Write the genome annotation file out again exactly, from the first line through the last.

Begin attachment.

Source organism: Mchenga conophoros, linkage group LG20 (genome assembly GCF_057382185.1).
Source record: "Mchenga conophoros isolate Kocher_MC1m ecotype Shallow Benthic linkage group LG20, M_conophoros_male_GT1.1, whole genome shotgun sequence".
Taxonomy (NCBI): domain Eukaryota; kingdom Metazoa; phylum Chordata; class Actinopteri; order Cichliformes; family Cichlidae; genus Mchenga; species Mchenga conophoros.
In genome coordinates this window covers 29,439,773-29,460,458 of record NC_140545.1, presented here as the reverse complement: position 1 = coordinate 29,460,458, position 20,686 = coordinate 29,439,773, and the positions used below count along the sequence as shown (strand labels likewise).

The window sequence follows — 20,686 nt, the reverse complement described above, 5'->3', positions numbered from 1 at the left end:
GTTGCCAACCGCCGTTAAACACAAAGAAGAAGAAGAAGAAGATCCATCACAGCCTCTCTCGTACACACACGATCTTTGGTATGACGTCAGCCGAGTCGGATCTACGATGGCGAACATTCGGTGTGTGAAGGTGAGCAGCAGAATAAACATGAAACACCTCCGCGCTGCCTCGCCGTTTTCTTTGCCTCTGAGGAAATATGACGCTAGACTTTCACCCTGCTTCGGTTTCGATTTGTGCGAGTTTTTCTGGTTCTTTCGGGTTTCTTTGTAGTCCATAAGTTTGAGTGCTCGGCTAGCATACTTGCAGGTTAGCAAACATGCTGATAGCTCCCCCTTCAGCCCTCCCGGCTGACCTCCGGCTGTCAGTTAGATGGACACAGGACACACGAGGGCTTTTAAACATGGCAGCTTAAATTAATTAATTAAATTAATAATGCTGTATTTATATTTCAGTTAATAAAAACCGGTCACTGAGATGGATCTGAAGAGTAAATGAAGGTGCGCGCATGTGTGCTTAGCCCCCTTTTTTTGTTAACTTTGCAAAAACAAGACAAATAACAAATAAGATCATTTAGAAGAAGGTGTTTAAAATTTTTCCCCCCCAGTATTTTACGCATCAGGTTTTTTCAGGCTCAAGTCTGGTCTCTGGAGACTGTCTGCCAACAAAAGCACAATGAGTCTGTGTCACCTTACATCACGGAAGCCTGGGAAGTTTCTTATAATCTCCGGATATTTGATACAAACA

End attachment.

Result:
Source organism: Mchenga conophoros, linkage group LG20 (genome assembly GCF_057382185.1).
Source record: "Mchenga conophoros isolate Kocher_MC1m ecotype Shallow Benthic linkage group LG20, M_conophoros_male_GT1.1, whole genome shotgun sequence".
Taxonomy (NCBI): domain Eukaryota; kingdom Metazoa; phylum Chordata; class Actinopteri; order Cichliformes; family Cichlidae; genus Mchenga; species Mchenga conophoros.
In genome coordinates this window covers 29,439,773-29,460,458 of record NC_140545.1, presented here as the reverse complement: position 1 = coordinate 29,460,458, position 20,686 = coordinate 29,439,773, and the positions used below count along the sequence as shown (strand labels likewise).

The window sequence follows — 20,686 nt, the reverse complement described above, 5'->3', positions numbered from 1 at the left end:
GTTGCCAACCGCCGTTAAACACAAAGAAGAAGAAGAAGAAGATCCATCACAGCCTCTCTCGTACACACACGATCTTTGGTATGACGTCAGCCGAGTCGGATCTACGATGGCGAACATTCGGTGTGTGAAGGTGAGCAGCAGAATAAACATGAAACACCTCCGCGCTGCCTCGCCGTTTTCTTTGCCTCTGAGGAAATATGACGCTAGACTTTCACCCTGCTTCGGTTTCGATTTGTGCGAGTTTTTCTGGTTCTTTCGGGTTTCTTTGTAGTCCATAAGTTTGAGTGCTCGGCTAGCATACTTGCAGGTTAGCAAACATGCTGATAGCTCCCCCTTCAGCCCTCCCGGCTGACCTCCGGCTGTCAGTTAGATGGACACAGGACACACGAGGGCTTTTAAACATGGCAGCTTAAATTAATTAATTAAATTAATAATGCTGTATTTATATTTCAGTTAATAAAAACCGGTCACTGAGATGGATCTGAAGAGTAAATGAAGGTGCGCGCATGTGTGCTTAGCCCCCTTTTTTTGTTAACTTTGCAAAAACAAGACAAATAACAAATAAGATCATTTAGAAGAAGGTGTTTAAAATTTTTCCCCCCCAGTATTTTACGCATCAGGTTTTTTCAGGCTCAAGTCTGGTCTCTGGAGACTGTCTGCCAACAAAAGCACAATGAGTCTGTGTCACCTTACATCACGGAAGCCTGGGAAGTTTCTTATAATCTCCGGATATTTGATACAAACA